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IoT and Data challenges
Sachin Dabir I Founder & Director, Ashnik
On one hand IT systems are grappling with deluge of data and are scrambling to put systems in place to make sense out of it. On the other hand we have now almost every object surrounding us capable of generating data. As an example take a look at these seemingly trivial objects : Toothbrush, shoe, helmet, power hammer, digital photo frames, medicine dispensing box, on site construction machinery, room heaters, washing machine, refrigerators, pollution sensors and the list goes on and on, all of these now have sensors and are generating data.
In 2010, Eric Schmidt said that every 2 days we were generating as much data as human civilisation had ever generated till 2003 from its beginning. To my mind, this data was largely generated due to human interactions. Now we have an additional dimension of sensors and devices generating data on their own.
The prospect of every object around us turning into data generating device is a new challenge that science and technology has never encountered. In a broad sense this trend is being called as Internet Of Things. It is so big that to encompass all the objects it is simply being referred to as ‘Thing’. The real challenge is in establishing successfully a chain of – gathering data, converting it into information, transforming it in knowledge and looping back this knowledge to make these devices smarter. This challenge would require collective work of data storage technologies, data analysts, domain experts and visionaries who would be able to think of a new world given these possibilities. The design approach for developing futuristic devices and solutions would be significantly different than used in the past. The decision making would be based on real time data availability. Yet just capturing and storing the data in real time would not mean anything unless domain experts are able to convert it into actionable decisions.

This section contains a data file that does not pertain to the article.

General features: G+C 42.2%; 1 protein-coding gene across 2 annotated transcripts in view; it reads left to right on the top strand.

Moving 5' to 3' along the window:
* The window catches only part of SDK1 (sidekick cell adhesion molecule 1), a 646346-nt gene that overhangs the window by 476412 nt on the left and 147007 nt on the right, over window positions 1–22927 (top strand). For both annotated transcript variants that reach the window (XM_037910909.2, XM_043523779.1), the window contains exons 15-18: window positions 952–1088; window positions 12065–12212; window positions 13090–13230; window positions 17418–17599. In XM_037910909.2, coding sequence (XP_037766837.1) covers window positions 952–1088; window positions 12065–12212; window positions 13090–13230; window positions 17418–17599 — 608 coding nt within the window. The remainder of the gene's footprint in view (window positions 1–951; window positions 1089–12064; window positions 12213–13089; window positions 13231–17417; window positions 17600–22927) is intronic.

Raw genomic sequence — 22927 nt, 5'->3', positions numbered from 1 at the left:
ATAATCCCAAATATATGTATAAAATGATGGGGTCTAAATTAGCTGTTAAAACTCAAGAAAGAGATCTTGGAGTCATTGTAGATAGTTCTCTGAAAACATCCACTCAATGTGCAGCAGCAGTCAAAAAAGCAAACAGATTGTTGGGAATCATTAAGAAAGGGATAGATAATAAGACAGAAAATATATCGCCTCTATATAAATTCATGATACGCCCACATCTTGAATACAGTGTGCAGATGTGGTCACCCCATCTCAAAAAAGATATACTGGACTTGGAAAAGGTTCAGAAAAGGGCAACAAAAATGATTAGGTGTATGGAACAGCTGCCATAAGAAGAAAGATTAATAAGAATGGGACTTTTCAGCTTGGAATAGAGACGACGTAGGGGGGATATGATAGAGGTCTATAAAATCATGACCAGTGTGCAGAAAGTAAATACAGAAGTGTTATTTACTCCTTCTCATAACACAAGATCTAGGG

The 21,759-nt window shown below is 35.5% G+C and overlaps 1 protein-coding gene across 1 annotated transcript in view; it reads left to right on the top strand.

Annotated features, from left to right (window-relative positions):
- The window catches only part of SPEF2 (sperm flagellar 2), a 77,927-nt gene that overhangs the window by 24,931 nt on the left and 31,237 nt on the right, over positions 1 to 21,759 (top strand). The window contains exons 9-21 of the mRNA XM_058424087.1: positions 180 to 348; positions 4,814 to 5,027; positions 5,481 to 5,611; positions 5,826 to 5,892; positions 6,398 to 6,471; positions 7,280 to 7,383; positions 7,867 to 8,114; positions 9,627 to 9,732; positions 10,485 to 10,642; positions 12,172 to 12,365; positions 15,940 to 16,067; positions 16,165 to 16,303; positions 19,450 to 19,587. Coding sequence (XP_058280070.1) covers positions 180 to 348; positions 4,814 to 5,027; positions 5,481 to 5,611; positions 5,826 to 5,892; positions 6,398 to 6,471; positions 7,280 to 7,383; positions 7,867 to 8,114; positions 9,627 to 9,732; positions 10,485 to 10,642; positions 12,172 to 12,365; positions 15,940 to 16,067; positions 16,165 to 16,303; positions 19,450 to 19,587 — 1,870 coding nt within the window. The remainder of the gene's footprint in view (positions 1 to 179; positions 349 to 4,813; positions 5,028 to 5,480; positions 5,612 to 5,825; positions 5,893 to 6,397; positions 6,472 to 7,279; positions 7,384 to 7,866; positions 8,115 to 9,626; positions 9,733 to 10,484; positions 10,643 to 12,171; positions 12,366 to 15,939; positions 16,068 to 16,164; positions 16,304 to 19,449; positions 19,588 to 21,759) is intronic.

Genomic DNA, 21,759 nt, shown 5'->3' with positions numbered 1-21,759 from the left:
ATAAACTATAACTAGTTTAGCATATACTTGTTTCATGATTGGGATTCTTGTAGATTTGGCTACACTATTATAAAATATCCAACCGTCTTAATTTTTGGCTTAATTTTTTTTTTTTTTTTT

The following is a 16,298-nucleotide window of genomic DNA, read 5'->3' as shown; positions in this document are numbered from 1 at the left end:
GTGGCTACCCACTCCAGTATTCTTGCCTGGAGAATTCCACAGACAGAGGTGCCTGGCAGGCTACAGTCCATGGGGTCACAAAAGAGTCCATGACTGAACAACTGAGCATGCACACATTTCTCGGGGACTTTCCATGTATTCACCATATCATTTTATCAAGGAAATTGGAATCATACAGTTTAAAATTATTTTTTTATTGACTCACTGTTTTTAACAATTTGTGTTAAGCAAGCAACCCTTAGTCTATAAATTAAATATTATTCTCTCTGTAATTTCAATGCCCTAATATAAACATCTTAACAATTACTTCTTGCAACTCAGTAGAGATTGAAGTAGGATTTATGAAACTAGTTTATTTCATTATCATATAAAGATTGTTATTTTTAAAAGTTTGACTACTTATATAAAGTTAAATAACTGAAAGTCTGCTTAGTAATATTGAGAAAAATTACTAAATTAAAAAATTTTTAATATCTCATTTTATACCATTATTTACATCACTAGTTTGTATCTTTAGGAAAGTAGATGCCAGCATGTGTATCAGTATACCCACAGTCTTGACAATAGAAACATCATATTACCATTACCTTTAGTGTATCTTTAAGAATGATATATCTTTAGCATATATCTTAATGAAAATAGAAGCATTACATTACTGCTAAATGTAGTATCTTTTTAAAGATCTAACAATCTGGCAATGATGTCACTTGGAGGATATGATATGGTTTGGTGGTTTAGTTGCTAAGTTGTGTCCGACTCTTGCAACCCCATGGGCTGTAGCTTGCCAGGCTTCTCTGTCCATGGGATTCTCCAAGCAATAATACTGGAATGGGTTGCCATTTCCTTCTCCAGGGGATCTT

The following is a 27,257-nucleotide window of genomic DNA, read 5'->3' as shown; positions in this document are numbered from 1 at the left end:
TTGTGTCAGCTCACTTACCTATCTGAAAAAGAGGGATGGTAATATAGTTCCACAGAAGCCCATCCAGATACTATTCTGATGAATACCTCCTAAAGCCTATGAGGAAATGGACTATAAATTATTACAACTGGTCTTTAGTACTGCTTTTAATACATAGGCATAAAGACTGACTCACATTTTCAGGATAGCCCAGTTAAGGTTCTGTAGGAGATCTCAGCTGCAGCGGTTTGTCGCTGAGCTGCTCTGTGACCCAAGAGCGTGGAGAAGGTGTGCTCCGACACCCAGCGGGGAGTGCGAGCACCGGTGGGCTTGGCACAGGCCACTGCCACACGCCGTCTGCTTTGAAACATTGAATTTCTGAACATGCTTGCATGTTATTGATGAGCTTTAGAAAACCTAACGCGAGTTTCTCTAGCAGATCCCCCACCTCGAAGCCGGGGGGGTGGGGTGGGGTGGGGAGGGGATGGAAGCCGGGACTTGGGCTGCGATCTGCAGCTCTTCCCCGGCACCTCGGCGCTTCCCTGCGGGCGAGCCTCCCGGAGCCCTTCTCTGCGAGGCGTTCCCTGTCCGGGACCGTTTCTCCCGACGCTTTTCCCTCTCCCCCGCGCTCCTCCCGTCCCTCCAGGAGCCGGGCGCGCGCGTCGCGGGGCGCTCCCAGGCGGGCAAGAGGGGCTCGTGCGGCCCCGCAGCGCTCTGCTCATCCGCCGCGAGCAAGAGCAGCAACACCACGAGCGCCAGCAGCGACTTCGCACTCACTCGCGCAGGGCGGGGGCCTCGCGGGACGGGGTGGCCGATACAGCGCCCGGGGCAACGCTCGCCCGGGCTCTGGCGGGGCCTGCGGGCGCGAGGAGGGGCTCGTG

I think we are in the 1st wave of new age decision support system. This wave is about creating technologies to help capture and store this vast amount of data which is often referred to as having 3 characteristics – velocity, variety and volume. We are not yet there where we can leverage this data for real time decision system (say, of last 10 min or 10 sec of data set). As we move towards this goal, we would need newer approach to data storage (database management) system.
There are emerging approaches in the form of Hadoop, MongoDB etc that are trying to address these needs. Even the existing RDBMS technologies are offering NoSQL structure to address these needs. Only time would tell if we need even different approach than being offered by current and emerging technologies. We have lived with RDBMS structure for over 30 years, but the pace of data generation is so fast that I think these emerging data storage technologies would not get to live that long, it would take different form than existing one within a shorter period of say 5 to 7 years.
Interesting times are ahead.